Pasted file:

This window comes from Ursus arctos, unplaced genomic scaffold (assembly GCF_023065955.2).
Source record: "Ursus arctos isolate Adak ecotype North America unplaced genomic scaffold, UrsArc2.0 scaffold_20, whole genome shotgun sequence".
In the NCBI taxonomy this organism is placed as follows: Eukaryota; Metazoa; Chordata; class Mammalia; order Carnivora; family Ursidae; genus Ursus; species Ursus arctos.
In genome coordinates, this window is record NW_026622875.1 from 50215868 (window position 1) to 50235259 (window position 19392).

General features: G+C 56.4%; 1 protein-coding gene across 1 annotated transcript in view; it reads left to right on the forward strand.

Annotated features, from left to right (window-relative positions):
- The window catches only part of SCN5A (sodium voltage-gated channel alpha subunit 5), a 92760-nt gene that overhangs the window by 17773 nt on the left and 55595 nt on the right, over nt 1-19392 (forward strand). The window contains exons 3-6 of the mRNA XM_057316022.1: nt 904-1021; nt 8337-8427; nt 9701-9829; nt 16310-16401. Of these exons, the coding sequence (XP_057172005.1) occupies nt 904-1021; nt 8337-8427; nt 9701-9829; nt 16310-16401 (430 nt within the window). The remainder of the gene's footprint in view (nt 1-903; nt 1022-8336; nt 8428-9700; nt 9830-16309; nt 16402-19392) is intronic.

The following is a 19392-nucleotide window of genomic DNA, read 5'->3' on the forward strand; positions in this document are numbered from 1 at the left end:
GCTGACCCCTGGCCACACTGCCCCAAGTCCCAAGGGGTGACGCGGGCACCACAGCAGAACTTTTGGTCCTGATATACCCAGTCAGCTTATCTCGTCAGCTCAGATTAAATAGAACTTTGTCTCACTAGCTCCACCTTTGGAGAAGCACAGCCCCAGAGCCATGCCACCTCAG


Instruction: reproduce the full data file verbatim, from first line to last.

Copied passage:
This window comes from Ursus arctos, unplaced genomic scaffold (assembly GCF_023065955.2).
Source record: "Ursus arctos isolate Adak ecotype North America unplaced genomic scaffold, UrsArc2.0 scaffold_20, whole genome shotgun sequence".
In the NCBI taxonomy this organism is placed as follows: Eukaryota; Metazoa; Chordata; class Mammalia; order Carnivora; family Ursidae; genus Ursus; species Ursus arctos.
In genome coordinates, this window is record NW_026622875.1 from 50215868 (window position 1) to 50235259 (window position 19392).

General features: G+C 56.4%; 1 protein-coding gene across 1 annotated transcript in view; it reads left to right on the forward strand.

Annotated features, from left to right (window-relative positions):
- The window catches only part of SCN5A (sodium voltage-gated channel alpha subunit 5), a 92760-nt gene that overhangs the window by 17773 nt on the left and 55595 nt on the right, over nt 1-19392 (forward strand). The window contains exons 3-6 of the mRNA XM_057316022.1: nt 904-1021; nt 8337-8427; nt 9701-9829; nt 16310-16401. Of these exons, the coding sequence (XP_057172005.1) occupies nt 904-1021; nt 8337-8427; nt 9701-9829; nt 16310-16401 (430 nt within the window). The remainder of the gene's footprint in view (nt 1-903; nt 1022-8336; nt 8428-9700; nt 9830-16309; nt 16402-19392) is intronic.

The following is a 19392-nucleotide window of genomic DNA, read 5'->3' on the forward strand; positions in this document are numbered from 1 at the left end:
GCTGACCCCTGGCCACACTGCCCCAAGTCCCAAGGGGTGACGCGGGCACCACAGCAGAACTTTTGGTCCTGATATACCCAGTCAGCTTATCTCGTCAGCTCAGATTAAATAGAACTTTGTCTCACTAGCTCCACCTTTGGAGAAGCACAGCCCCAGAGCCATGCCACCTCAG